As you move towards .NET 6, you also get new opportunities to upgrade legacy codebases to the latest and greatest. Unfortunately, updating a legacy codebase can be nerve-racking. Luckily, in this post, I wanted to share a technique I recently discovered that allows you to alter the behavior of static classes without changing the surface API of a legacy codebase. Of course, this approach has its limits, but I think it’s a valuable technique to have in your toolkit.

Let’s get started.

The Problem

You’ve likely inherited codebases with iron-clad surface APIs, with twisting and turning dependency graphs that leave even those with the most vigorous constitution feeling uneasy. That said, you may still want to add tests to the legacy codebase but realize much of its implementation depends on static class access. So let’s take a look at a contrived example, but one you’ve likely seen in many applications.

public static class ConcreteSurfaceApi
    public static string CurrentInvariantMonthName()
        var month = DateTimeOffset.UtcNow.Month;
        return CultureInfo

The previous code uses DateTimeOffset.UtcNow, which isn’t exactly easy to access, but you still want to test the validity of our method. How would you do that without changing the surface API or the class implementation?

Using Static Globals and Preprocessor Directives

.NET 6 introduces the concept of global static using, allowing us to define global imports to our files. Note, this technique only works if you can compile the codebase. If you’re interested in changing a precompiled dependencies behavior, check out my post on Monkey Patching in .NET.

Let’s get into implementing this solution.

Step 1. Create a Global Usings File

The file’s name isn’t essential, but you need to create an empty .cs file with the following code.

global using DateTimeOffset = StubDateTimeOffset; 
global using DateTimeOffset = System.DateTimeOffset;

public static class StubDateTimeOffset
    private static System.DateTimeOffset? value;
    public static System.DateTimeOffset UtcNow 
        => value ?? System.DateTimeOffset.UtcNow ;
    public static void Set(System.DateTimeOffset dateTimeOffset) {
        value = dateTimeOffset;

    public static void Reset() => value = null;

Here you’re creating a static override for the type of DateTimeOffset throughout your entire project. The trick is to implement all the properties and methods you’re already using in the existing project.

It would help if you also had a preprocessor directive to turn this feature on and off. In this case, we’ve chosen the preprocessor directive of MOCK_TIME, but it could be anything you want.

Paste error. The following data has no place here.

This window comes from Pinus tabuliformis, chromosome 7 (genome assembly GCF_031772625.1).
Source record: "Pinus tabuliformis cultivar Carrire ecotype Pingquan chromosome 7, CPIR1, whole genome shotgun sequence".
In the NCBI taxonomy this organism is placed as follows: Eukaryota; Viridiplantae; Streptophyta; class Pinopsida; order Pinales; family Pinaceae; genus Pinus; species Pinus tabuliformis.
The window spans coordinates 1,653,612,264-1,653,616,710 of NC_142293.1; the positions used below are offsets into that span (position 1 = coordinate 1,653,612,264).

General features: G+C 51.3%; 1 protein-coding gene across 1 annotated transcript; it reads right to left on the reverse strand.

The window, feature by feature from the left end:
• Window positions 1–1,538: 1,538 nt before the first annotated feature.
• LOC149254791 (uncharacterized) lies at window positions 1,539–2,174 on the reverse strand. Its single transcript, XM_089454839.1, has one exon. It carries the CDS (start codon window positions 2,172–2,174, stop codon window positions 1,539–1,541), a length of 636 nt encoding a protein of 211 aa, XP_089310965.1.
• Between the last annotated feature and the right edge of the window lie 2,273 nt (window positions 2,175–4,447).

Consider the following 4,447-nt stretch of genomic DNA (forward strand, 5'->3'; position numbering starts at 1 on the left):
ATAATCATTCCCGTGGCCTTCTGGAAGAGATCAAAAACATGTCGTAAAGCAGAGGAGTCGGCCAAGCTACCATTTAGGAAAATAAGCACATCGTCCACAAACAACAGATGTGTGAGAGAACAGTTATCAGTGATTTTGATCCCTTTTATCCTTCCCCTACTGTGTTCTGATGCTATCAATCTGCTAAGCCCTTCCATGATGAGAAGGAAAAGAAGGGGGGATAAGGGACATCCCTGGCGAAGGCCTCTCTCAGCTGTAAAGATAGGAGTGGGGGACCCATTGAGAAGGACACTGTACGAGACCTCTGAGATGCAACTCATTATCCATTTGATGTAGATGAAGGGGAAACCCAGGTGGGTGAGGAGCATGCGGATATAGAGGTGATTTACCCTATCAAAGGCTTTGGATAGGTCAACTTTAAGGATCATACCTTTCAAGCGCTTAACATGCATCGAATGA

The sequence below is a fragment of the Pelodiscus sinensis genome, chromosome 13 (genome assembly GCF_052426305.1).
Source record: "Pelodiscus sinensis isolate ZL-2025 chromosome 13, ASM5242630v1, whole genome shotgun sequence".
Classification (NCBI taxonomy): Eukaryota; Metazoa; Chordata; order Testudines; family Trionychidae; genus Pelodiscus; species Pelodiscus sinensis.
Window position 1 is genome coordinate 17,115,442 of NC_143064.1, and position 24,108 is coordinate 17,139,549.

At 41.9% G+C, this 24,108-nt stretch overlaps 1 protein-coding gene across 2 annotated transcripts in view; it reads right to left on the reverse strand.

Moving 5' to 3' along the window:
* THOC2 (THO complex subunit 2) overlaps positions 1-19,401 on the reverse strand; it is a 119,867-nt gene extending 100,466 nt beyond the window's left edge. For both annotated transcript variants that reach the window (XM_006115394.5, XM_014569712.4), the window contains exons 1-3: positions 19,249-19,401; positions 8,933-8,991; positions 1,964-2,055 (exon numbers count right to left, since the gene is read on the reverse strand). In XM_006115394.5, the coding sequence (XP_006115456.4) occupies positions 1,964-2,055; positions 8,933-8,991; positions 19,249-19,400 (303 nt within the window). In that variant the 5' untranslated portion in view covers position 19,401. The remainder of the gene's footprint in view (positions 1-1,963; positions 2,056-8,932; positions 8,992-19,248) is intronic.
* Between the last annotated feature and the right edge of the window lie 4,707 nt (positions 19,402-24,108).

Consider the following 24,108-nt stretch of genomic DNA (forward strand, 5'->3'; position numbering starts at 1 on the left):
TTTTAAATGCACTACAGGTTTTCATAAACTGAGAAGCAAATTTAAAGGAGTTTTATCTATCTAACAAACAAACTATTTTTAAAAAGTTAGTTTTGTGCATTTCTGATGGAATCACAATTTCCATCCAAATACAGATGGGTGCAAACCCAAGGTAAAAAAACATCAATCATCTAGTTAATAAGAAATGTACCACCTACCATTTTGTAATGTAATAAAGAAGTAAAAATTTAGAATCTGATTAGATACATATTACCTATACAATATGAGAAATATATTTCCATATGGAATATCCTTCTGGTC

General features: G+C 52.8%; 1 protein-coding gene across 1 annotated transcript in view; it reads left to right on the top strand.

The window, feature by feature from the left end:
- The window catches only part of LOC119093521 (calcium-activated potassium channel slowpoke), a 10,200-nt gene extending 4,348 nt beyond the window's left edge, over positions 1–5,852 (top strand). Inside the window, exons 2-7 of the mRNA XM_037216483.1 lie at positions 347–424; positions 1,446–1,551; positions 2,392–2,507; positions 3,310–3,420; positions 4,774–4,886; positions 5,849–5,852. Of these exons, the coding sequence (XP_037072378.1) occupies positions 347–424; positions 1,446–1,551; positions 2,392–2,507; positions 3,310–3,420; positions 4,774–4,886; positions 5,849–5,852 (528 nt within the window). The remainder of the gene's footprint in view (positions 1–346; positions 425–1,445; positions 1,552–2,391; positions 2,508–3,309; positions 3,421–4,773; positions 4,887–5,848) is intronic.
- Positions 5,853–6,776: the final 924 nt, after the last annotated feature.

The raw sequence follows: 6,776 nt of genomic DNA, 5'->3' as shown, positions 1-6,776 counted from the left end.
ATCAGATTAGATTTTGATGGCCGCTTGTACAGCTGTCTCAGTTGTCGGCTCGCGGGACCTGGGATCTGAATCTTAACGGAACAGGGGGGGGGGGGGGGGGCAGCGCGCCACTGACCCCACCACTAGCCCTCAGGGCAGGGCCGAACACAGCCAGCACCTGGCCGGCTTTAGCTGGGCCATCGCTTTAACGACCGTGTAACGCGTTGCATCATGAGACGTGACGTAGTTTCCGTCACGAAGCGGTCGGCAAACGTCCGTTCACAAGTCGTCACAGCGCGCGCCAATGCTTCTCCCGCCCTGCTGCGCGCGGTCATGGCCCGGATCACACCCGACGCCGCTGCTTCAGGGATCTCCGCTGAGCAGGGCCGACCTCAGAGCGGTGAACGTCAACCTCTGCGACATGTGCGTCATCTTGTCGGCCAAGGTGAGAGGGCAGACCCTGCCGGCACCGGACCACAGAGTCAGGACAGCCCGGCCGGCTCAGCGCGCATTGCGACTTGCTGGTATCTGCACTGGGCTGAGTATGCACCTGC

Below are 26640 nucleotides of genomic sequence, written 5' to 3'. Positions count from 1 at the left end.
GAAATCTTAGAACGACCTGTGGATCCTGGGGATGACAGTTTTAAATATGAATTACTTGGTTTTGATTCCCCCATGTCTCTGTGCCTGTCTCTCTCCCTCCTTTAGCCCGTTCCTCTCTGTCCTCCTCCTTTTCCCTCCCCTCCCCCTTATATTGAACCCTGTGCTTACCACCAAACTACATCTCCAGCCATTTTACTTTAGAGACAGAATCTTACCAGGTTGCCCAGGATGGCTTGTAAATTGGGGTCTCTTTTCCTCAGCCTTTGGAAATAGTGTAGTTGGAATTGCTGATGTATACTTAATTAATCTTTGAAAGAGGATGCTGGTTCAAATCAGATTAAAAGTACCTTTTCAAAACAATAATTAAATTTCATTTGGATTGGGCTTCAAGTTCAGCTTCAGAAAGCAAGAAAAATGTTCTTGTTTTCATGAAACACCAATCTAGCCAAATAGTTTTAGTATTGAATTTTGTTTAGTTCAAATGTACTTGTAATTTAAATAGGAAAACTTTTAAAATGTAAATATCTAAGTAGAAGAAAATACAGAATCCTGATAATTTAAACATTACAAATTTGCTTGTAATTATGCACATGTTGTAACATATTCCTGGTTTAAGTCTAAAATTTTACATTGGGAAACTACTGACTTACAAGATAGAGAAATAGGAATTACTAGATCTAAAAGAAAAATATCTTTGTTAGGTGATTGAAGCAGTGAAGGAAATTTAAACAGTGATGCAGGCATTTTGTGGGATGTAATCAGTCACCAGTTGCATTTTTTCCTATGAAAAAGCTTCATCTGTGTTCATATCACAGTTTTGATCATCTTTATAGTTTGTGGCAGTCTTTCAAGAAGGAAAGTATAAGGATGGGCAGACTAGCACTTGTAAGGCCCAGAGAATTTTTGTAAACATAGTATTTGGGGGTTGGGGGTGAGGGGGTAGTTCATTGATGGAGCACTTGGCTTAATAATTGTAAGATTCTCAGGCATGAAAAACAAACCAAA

Note: You may need to remove any existing using statements to namespaces in the files using the static class.

Step 2. Define a Project Constant

In the previous step, you added a preprocessor directive. Now you need to enable it. You can define the directive in two places:

  1. The C# file containing the StubDateTimeOffset class using the #define preprocessor.
  2. In our .csproj using the DefineConstants element under a PropertyGroup.

I recommend the second option, as you can trigger the constant using MSBuild properties like the Configuration value.

<PropertyGroup Condition=" '$(Configuration)' == 'Debug' ">

If you’re unfamiliar with preprocessor directives, you might want to read my previous blog post on C# preprocessor directive.

Step 3. Write Some Unit Tests

Global usings are limited to the assembly they are defined within, so all projects utilizing this technique must implement the abovementioned steps. You can now modify our static class value by starting a new unit test project. For example, in the following code, you’ll see accessing the StubDateTimeOffset static class to set the new DateTime value.

using System;
using System.Globalization;
using Xunit;
using Xunit.Abstractions;

namespace ConsoleApp18.Tests;

public class UnitTest1
    private readonly ITestOutputHelper helper;

    public UnitTest1(ITestOutputHelper helper)
        this.helper = helper;

    public void GetCurrentMonth()
        const int currentMonthValue = 7;
        // set time 
        StubDateTimeOffset.Set(new(new(2022, currentMonthValue, 1)));

        var expected = CultureInfo.InvariantCulture.DateTimeFormat.GetMonthName(7);
        var fromApi = ConcreteSurfaceApi.CurrentInvariantMonthName();

        helper.WriteLine($"GetMonthName: {expected}");
        helper.WriteLine($"Actual: {fromApi}");
        helper.WriteLine($"Real Month: {DateTimeOffset.UtcNow:MMMM}");

        Assert.Equal(expected, fromApi);

You can see the test pass and the following output when you run the test.

GetMonthName: July
Actual: July
Real Month: January

Great! You were able to change internal implementation with a few .NET 6 tricks.


Yes, this approach takes a bit of work to get going, but it’s better than having to change a legacy code base that may have thousands of API calls and layers of dependency. If you need to test behavior dependent on static calls, this may be a viable approach for you. I hope you enjoyed this post, and let me know on Twitter what you think. Thank you for reading.